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How To Make It Through The Winter If You Have S.A.D.

How To Make It Through The Winter If You Have S.A.D.

S.A.D. is the strangely appropriate acronym for Seasonal Affective Disorder, a mental health condition that affects millions of people. People who suffer from S.A.D. experience symptoms of depression during the winter months, particularly due to the lack of sunlight. For these people, the winter can be a long and difficult time, with the illness greatly affecting their ability to carry on normally with their lives.

 

How Do I Know If I Have S.A.D.?

 

It’s important to distinguish Seasonal Affective Disorder from a case of the winter blues. Many people dislike the cold or lack of daylight hours, but do not experience symptoms of S.A.D. According to Psychology Today, S.A.D. is only diagnosed to people who have experienced a significant increase in depressive symptoms during a particular season (usually winter, but a few people have S.A.D. in spring or summer) for at least two years.

 

These symptoms include fatigue (even with enough sleep), weight gain due to food cravings, and low moods. If you think you may have S.A.D., this test can be a good place to start, but you should also go see your Psychologist or doctor, who will be able to recommend a course of treatment.

 

Forms Of Treatment

 

Treatments for S.A.D. include depression medication, counseling, and light therapy. The latter involves using a lamp that replicates natural sunlight for a few minutes every day. There are various models on the market to choose from at various price points. This guide by Health summarizes the highest-rated ones on Amazon.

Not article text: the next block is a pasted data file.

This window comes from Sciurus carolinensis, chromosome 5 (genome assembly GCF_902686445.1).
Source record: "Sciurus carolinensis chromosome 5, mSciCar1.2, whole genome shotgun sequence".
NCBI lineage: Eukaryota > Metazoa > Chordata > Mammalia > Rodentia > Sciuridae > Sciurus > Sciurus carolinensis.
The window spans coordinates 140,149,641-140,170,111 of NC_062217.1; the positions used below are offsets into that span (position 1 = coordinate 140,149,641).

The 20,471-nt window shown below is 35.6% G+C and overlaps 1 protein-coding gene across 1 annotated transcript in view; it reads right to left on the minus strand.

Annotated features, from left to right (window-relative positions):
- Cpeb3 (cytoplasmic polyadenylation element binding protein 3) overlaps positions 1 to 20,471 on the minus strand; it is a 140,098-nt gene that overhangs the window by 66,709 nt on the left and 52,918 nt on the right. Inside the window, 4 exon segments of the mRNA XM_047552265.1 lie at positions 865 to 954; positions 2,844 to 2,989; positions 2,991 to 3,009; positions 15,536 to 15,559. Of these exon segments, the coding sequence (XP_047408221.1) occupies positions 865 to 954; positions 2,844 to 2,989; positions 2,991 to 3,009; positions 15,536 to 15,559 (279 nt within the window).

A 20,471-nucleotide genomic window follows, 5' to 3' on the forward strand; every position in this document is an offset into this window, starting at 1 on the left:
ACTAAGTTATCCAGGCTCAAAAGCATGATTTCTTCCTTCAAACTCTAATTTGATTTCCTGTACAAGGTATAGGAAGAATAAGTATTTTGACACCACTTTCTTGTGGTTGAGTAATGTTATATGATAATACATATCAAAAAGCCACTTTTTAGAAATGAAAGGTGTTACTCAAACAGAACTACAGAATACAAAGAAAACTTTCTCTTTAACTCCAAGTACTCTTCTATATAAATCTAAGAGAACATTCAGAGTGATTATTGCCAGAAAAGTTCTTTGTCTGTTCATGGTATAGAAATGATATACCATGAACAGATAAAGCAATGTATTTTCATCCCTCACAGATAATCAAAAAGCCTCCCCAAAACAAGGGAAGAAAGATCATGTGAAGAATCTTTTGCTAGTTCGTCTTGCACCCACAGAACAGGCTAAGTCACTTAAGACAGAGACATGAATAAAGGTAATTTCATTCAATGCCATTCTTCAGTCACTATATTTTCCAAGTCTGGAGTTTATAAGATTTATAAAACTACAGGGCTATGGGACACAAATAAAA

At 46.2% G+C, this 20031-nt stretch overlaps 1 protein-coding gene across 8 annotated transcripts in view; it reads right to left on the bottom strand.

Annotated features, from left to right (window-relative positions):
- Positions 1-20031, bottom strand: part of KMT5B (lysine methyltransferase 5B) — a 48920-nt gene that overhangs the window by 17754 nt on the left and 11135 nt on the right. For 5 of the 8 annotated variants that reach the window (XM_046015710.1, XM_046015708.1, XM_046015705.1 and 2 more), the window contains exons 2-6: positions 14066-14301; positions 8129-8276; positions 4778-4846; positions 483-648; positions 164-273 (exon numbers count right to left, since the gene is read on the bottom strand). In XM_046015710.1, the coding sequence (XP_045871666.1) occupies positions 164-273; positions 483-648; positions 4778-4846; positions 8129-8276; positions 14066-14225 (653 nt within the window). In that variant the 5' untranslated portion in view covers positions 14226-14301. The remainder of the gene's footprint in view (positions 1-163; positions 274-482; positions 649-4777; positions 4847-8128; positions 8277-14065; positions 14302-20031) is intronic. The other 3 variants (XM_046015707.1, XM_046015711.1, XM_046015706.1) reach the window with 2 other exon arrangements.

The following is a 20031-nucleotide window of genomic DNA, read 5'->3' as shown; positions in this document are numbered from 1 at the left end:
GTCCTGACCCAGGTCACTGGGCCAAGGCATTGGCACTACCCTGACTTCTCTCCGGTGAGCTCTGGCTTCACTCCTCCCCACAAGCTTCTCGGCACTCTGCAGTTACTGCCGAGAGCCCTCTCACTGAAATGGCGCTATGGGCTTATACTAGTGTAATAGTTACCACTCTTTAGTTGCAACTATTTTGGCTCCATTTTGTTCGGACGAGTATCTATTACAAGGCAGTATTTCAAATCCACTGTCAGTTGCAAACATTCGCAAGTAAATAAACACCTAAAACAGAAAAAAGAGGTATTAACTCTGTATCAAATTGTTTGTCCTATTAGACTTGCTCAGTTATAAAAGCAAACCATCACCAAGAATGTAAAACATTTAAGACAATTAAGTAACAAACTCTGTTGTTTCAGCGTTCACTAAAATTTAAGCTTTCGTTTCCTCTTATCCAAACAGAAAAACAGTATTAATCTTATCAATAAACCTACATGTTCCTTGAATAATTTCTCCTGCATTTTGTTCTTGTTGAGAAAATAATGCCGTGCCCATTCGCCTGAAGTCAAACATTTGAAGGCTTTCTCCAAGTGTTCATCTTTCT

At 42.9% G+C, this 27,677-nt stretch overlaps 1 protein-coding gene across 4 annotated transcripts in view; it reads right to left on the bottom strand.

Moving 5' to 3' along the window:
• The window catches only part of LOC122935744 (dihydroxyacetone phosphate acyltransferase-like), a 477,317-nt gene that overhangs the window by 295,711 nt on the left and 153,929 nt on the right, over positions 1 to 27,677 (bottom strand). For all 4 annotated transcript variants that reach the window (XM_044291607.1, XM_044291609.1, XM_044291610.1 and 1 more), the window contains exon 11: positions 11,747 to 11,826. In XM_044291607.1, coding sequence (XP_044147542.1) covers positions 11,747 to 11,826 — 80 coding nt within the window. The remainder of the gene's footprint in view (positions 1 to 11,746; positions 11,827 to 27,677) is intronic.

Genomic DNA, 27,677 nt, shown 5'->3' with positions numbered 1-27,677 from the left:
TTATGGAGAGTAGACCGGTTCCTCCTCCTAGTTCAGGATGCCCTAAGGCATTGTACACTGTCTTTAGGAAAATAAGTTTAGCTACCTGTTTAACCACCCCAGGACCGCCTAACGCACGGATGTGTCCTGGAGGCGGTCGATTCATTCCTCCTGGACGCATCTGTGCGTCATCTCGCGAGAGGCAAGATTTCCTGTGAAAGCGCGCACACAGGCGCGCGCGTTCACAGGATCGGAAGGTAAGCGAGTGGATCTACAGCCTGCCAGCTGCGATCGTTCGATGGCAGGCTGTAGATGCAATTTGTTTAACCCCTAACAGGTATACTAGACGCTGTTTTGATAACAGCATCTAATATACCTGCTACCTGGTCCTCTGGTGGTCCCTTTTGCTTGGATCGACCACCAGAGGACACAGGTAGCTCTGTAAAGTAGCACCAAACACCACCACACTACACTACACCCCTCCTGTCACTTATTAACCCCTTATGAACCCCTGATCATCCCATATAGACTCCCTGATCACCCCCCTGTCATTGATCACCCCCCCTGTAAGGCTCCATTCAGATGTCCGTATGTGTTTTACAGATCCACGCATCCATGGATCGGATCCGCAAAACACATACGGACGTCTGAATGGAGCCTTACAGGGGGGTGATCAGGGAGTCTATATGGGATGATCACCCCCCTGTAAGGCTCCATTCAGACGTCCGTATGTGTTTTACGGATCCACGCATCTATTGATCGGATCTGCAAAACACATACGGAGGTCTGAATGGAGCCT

It’s important to see a doctor and seek formal treatment if you are suffering from any mental health problem, including S.A.D. However, there are also many things you can do independently at home to help you get through the winter.

 

Self-Care For S.A.D.

 

Self-care is extremely important for people who suffer from any form of depression, and it becomes even more crucial in the winter. It can take many forms, the most important ones being:

 

  • Exercise– Regular exercise has been shown to help with symptoms of depression, and is thus a useful tool against S.A.D.
  • Sleep-Changes in winter light can affect sleep cycles, which is believed to be one of the main causes of S.A.D. Oversleeping is a common problem, as is spending too much time in bed without sleeping. Try to maintain a regular sleep schedule that gives you 7-8 hours of sleep a night, avoid lying in bed if you are not sleeping, and use relaxation techniques to fall asleep more quickly at night.
  • Diet – S.A.D. can cause people to crave carbohydrates, which can lead to unhealthy eating and weight gain. Focus on eating complex carbs, like oats and whole grains, which keep you full so you won’t overdo it with empty calories.

 

However, self-care is also about the smaller things, like treating yourself to a new haircut to cheer yourself up. There are also some particularly useful habits you can pick up, such as meditation, especially a form called transcendental meditation.

 

Getting through the winter with S.A.D. is not easy. The symptoms can leave you fatigued, bloated, moody, unfocused, and, well, sad. Anyone would have a hard time staying happy and productive in those conditions. However, there is hope. Effective treatments are available, and proper self-care can make a huge difference in managing the symptoms. If you believe you are affected by this illness, don’t hesitate to get help as soon as possible in order to make this winter as pleasant as possible.

 

This article is a Guest Post by Kimberley Kayes

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